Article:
It is worth mentioning that the same Falangist director, José Antonio Nieves Conde, directed Surcos (Furrows) (1951), dealing with the fatal repercussions of leaving the old country and implications of migrating to the city. This film seemed to symbolise the realist cinema which was more relative to daily life in Spain and to the Spanish people, issues of lower orders, and presenting social problems that were entirely absent from Spanish cinema screens. Surcos was also the cause of strong disagreements between Falangism and conventional Catholicism because in 1951 José María García Escudero who was the General Director of Cinema at the time, denied to give the national interest award to Juan de Orduña’s Alba de America (Dawn of America) (1951) as he preferred Surcos instead. As a consequence of this, Escudero had to leave his position as General Director of Cinema and Orduña’s historical epic was awarded instead. This was an indication of the regime position towards film makers who had the courage to defy the regime baring the less appealing, problematic side of social issues in Franco’s dictatorship. Realism had gradually returned into Spain through the weird example of Italian neo-realism and soviet cinema at the end the 1940s, it had sneaked into university film programmes. These types of films found great acceptance among some disillusioned Falangist film makers in the new, official film school, which was created by the regime and founded in 1947.
Originally, the regime permitted the establishment of the ‘Instituto de Investigaciones y experiencias cinematográficas’ (Institute for Film Research and Experiment) by means of forcing control on professional access to the film industry. In 1962 its name was changed to ‘Escuela Oficial de Cine’ (Official Film School) and represented its programme on the curriculum for the Italian Centro Sperimentale in Rome. The IIEC was known for its lack of good teaching standards, and poor resources. However, the IIEC acquired 109 students just in the first year of its foundation; many of these pupils played important roles in the film industry movements in the 1950’s and events which were organized to manifest cultural and also political opposition to Franco’s regime.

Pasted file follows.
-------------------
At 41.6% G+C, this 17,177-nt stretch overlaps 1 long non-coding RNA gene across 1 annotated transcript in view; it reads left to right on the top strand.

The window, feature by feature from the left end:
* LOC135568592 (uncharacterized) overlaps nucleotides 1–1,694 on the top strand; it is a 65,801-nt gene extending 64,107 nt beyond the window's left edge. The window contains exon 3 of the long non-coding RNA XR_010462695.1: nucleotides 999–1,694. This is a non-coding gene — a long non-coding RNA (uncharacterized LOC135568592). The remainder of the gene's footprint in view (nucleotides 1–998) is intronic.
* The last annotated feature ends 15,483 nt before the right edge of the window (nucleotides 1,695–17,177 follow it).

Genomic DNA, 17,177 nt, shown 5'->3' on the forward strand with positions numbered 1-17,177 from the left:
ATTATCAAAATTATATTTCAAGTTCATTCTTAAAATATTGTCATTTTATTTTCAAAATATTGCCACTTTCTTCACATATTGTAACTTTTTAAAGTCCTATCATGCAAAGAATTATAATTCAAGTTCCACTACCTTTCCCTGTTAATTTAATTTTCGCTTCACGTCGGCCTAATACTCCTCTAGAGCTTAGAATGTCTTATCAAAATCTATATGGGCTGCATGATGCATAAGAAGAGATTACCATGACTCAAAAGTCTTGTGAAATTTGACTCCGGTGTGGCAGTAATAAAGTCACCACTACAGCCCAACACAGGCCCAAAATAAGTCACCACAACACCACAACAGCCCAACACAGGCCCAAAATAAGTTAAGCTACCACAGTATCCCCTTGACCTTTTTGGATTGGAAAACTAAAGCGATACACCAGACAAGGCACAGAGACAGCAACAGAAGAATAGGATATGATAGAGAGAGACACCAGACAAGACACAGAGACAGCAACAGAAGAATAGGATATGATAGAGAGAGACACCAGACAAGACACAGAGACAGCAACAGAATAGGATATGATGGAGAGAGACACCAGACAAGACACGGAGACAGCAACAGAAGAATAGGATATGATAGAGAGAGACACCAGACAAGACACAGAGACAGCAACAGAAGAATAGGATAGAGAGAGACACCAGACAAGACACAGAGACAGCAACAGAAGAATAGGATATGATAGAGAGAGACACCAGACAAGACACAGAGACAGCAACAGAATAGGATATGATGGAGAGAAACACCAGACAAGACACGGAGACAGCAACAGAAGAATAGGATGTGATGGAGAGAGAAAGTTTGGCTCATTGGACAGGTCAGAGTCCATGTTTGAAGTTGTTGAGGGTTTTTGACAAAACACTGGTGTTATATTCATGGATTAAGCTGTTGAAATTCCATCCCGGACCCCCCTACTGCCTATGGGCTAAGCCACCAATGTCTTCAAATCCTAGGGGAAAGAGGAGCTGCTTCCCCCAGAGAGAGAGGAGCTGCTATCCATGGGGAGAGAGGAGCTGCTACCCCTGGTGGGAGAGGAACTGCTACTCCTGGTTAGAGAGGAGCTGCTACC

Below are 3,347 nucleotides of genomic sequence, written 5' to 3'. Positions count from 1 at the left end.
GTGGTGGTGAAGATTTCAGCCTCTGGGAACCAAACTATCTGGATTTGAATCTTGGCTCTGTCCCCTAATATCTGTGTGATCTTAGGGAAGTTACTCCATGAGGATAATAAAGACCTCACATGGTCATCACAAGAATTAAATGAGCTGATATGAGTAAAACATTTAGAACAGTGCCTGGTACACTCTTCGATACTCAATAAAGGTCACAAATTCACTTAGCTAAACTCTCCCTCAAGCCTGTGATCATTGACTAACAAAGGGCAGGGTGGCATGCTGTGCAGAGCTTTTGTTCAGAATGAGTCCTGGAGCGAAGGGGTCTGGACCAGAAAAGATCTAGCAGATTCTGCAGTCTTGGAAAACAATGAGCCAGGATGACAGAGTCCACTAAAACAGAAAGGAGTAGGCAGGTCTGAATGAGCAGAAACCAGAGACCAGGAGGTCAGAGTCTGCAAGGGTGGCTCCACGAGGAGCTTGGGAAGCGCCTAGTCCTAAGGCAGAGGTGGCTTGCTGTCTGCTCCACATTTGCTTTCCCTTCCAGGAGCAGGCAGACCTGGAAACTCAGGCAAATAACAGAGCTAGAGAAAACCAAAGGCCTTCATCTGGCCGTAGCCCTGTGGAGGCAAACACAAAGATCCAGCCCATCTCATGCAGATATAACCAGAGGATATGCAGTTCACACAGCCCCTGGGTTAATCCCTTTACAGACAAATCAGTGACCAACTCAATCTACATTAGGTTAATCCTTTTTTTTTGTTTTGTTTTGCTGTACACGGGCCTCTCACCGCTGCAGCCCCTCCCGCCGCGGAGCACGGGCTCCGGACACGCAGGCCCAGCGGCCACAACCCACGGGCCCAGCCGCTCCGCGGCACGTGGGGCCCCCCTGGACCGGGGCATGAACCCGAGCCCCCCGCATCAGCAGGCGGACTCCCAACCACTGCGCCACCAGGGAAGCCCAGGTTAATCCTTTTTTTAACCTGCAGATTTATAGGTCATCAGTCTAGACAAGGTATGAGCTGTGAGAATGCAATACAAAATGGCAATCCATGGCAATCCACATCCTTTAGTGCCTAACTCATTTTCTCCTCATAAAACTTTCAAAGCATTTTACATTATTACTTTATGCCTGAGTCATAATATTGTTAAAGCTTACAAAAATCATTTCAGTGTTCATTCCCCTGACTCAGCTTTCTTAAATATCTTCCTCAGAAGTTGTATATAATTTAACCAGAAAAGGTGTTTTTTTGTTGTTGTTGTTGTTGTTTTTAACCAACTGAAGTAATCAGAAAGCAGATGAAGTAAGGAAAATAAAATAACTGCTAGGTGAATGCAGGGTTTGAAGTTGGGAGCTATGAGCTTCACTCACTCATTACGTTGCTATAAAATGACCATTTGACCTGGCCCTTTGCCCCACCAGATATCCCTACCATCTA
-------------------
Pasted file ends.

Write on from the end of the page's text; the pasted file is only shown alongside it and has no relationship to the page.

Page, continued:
Spanish Cinema during the dictatorship: Neo-Realism (1952-1961)
Neo-Realist ideology started to be more obvious throughout the film industry in Spain almost immediately, not only in films by the young upcoming directors but also in those by followers of Franco such as José Antonio Nieves Conde, who with his controversial film Surcos, let Spaniards see some of the unpleasant aspects of urban life.
Luis García Berlanga and Juan Antonio Bardem were two disillusioned Falangists who studied at IIEC, they both were very important individuals in the attempt to renew Spanish cinema. These two men worked together with their own production company called UNINCI and in 1951 made Esa Pareja Feliz (That Happy Couple) (1953). The story was based on dreams of the working class about the improvement of the economy with parodies of CIFESA’s (Compañía Industrial Film Español S.A.) epic cinema and also the escapism of romantic comedies from Hollywood. Berlanga and Bardem proceeded with the same satirical style in the respected Spanish parody Bienvenido Mister Marshall (Welcome Mr. Marshall!) (1953).This production had a very critical edge and for that reason it obtained a very positive international recognition. Nevertheless, it was publicly and officially disapproved in Spain. Although the critics of his movies were softened by the parody and comic tone, Berlanga frequently had censorship and poor distribution issues. Juan Antonio Bardem was part of the illegal Communist Party and also one of the organizers of the Salamanca Film Conference in 1955. His career in the film industry in the ’50s and ’60s was interrupted with periods of imprisonment due to his political actions against the regime. Among his works were Cómicos (Actors) (1953) and Muerte de un ciclista (Death of a Cyclist) (1955) in which Bardem emphasises in a critical perception of the bourgeoisie in Spain and showed some short images of people living in extreme poverty in Spain, this film gave Bardem substantial international recognition (Winner of the 1955 FIPRESCI Prize at the Cannes Film Festival).